Figure 2.

Structure of the mammalianRas pathway (A) anddistribution of selective pressuresacross the upstream/downstream pathwayaxis (B). (A) Upon binding to mitogenic ligands (e.g. EGF), receptor tyrosine kinases (RTKs, e.g. EGFR), are able to recruit Grb2 to the cell membrane. Grb2 binds to SOS proteins, thus promoting their membrane location. Once in the membrane, SOS proteins act as guanine exchange factors of Ras proteins, thereby promoting Ras’ activation. Activated forms of Ras promote the recruitment of Raf proteins to the membrane, which in turn phosphorylate MEK proteins. Activated MEK proteins then phosphorylate ERK proteins. The required molecular interactions for these phosphorylation events are facilitated by interaction with the scaffold proteins KSR. Finally, ERK proteins phosphorylate RSK proteins, which in turn activate ribosomal protein S6 and a number of transcription factors, thus promoting cell proliferation, differentiation, migration and survival, and modulating cellular metabolism. (B) Correlation between the position of genes in the pathway (defined as the number of steps required for the signal transduction between RTKs to each of the genes in the pathway) and their rates of evolution. See Additional file 1: Table S5 for a full list of the core pathway genes and their rates of evolution.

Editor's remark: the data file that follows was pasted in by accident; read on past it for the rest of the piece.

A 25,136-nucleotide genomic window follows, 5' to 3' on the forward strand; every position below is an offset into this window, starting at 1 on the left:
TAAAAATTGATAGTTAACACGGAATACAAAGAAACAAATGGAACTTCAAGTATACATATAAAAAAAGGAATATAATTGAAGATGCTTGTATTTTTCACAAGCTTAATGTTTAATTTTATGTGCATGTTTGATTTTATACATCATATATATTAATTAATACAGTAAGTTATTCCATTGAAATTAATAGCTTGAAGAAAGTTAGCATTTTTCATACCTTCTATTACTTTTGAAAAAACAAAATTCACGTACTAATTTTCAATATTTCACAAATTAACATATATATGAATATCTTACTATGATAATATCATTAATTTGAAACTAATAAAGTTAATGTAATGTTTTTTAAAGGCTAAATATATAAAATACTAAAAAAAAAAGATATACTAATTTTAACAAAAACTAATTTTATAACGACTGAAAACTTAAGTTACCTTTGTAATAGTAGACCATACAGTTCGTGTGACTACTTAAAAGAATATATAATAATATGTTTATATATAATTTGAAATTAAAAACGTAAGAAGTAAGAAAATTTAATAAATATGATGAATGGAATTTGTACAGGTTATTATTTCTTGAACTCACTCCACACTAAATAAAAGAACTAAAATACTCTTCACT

Alvarez-Ponce BMC Evolutionary Biology 2012 12:192   doi:10.1186/1471-2148-12-192
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